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UK.gov intros shiny CREST badge for cyber crime-scene cleanup squad

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The UK has launched two cyber incident response schemes geared towards helping businesses cope better with the aftermath of malware outbreaks and other hacking attacks.

The schemes were launched on Tuesday by the Communications Electronics Security Group (known as CESG), the information security arm of GCHQ, and the Centre for the Protection of National Infrastructure (CPNI), in partnership with the Council of Registered Ethical Security Testers (CREST), the professional body representing security consultants who specialise in penetration testing.

Cyber-incident response services are necessary because, even with a well-thought-out corporate security policy, malware outbreaks and hacker attacks are more or less inevitable. The trick becomes to detect attacks early and thwart them before any real damage is done, which is where firms with computer forensics and cyber response skills come into play.

CESG ran a pilot scheme last November involving four hand-picked firms - BAE Systems Detica, Cassidian (the defence and security unit of EADS), Context Information Security and US-based Mandiant - providing cyber-incident response services to critical national infrastructure organisations such as banks, utilities and transport firms.

The aim was always to roll out similar services to a wider range of public sector firms. The results from the pilot led to the decision that a wider rollout was best accomplished using a twin track approach for certified Cyber Incident Response services.

At the top end comes a small and focused government-run Cyber Incident Response scheme, certified by GCHQ and CPNI, and designed to respond to "sophisticated, targeted attacks against networks of national significance".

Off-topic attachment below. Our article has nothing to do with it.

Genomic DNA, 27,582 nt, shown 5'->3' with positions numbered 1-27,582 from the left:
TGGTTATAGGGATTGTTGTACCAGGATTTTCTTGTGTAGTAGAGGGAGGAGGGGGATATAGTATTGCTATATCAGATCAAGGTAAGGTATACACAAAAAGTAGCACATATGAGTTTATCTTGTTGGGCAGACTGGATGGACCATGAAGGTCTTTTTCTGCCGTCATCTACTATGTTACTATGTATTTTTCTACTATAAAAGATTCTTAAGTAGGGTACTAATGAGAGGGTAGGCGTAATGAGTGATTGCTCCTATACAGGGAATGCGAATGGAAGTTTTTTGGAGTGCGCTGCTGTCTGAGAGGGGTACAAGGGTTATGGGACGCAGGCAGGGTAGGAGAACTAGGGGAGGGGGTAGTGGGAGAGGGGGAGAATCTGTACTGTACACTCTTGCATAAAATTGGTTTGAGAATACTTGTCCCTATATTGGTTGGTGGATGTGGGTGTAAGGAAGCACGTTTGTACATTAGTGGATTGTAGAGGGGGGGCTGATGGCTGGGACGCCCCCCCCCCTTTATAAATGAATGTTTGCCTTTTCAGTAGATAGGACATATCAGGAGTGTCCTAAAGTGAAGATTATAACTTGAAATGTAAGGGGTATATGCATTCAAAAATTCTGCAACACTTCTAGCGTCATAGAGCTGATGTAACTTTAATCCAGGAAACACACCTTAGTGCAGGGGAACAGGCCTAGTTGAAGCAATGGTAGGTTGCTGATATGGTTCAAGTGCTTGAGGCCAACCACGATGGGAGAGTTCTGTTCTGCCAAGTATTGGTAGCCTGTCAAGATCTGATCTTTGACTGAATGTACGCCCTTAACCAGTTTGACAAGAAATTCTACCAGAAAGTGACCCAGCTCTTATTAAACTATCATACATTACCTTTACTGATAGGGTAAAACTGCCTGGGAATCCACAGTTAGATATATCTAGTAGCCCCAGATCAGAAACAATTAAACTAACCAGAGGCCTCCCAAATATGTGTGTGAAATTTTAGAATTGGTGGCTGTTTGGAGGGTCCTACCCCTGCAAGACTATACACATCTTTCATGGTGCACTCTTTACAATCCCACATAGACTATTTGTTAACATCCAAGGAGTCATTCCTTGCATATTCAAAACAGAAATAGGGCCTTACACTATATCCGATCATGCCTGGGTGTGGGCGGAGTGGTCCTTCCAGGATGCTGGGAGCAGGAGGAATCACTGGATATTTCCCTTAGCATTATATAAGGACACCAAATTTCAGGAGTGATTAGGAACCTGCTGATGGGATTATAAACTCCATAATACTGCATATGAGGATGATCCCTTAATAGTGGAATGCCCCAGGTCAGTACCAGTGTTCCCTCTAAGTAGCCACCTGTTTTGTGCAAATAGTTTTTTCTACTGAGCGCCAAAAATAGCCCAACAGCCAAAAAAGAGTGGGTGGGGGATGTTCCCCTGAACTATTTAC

Such a scheme would be overkill, not to mention too expensive, for mainstream business and e-commerce firms; hence a decision to also offer a second (more mainstream) scheme led by CREST and endorsed by GCHQ that's focuses on appropriate standards for incident response for industry, the wider public sector and academia.

Both schemes will offer a list of government-assured and certified providers of security response and clean-up services. Think Mr Wolf from Pulp Fiction, but take away the gory body part expertise and add computer forensics and malware eradication skills.

CREST will audit the service providers against standards for cyber incident response and ensure compliance through codes of conduct, which will be combined with professional qualifications for individuals. In the same way that SMEs look for a CORGI-certified gas fitter when they are seeking to install a gas boiler, the idea is that the CREST certifications will keep the cowboys out and help to ensure good standards in the tricky world of computer security incident response.

The government-endorsed twin track approach to offering certified cyber incident response services is designed to dovetail with wider government goals of making the UK more resilient to hacking attacks and cyber-espionage.

Chloë Smith, minister for cyber security said: "The best defence for organisations is to have processes and measures in place to prevent attacks getting through, but we also have to recognise that there will be times when attacks do penetrate our systems and organisations want to know who they can reliably turn to for help."

"This scheme and others like it, together with the “10 Steps to Cyber Security” guidance for business launched last year, are an important part of our effort to provide assistance to industry and government in order to protect UK interests in cyberspace," she added. ®

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